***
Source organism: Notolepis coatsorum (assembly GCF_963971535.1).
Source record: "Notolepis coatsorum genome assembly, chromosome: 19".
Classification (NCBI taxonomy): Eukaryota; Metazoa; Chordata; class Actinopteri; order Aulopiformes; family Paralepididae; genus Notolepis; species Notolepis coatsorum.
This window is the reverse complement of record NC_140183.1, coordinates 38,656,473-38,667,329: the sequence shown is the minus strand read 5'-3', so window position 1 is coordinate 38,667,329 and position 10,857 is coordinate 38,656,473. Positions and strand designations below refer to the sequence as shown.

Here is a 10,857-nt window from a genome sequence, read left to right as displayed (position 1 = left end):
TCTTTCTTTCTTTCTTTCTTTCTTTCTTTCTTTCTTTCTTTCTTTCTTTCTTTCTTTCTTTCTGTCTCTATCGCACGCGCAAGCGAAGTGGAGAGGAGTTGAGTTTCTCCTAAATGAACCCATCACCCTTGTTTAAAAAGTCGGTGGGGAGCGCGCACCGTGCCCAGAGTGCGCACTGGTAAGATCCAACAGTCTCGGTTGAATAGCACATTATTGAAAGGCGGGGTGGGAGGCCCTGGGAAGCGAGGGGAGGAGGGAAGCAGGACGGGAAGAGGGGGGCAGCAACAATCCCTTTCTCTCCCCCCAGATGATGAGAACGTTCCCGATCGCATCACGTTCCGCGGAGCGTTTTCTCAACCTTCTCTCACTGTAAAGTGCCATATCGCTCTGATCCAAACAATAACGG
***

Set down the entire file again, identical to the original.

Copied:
Source organism: Notolepis coatsorum (assembly GCF_963971535.1).
Source record: "Notolepis coatsorum genome assembly, chromosome: 19".
Classification (NCBI taxonomy): Eukaryota; Metazoa; Chordata; class Actinopteri; order Aulopiformes; family Paralepididae; genus Notolepis; species Notolepis coatsorum.
This window is the reverse complement of record NC_140183.1, coordinates 38,656,473-38,667,329: the sequence shown is the minus strand read 5'-3', so window position 1 is coordinate 38,667,329 and position 10,857 is coordinate 38,656,473. Positions and strand designations below refer to the sequence as shown.

Here is a 10,857-nt window from a genome sequence, read left to right as displayed (position 1 = left end):
TCTTTCTTTCTTTCTTTCTTTCTTTCTTTCTTTCTTTCTTTCTTTCTTTCTTTCTTTCTTTCTGTCTCTATCGCACGCGCAAGCGAAGTGGAGAGGAGTTGAGTTTCTCCTAAATGAACCCATCACCCTTGTTTAAAAAGTCGGTGGGGAGCGCGCACCGTGCCCAGAGTGCGCACTGGTAAGATCCAACAGTCTCGGTTGAATAGCACATTATTGAAAGGCGGGGTGGGAGGCCCTGGGAAGCGAGGGGAGGAGGGAAGCAGGACGGGAAGAGGGGGGCAGCAACAATCCCTTTCTCTCCCCCCAGATGATGAGAACGTTCCCGATCGCATCACGTTCCGCGGAGCGTTTTCTCAACCTTCTCTCACTGTAAAGTGCCATATCGCTCTGATCCAAACAATAACGG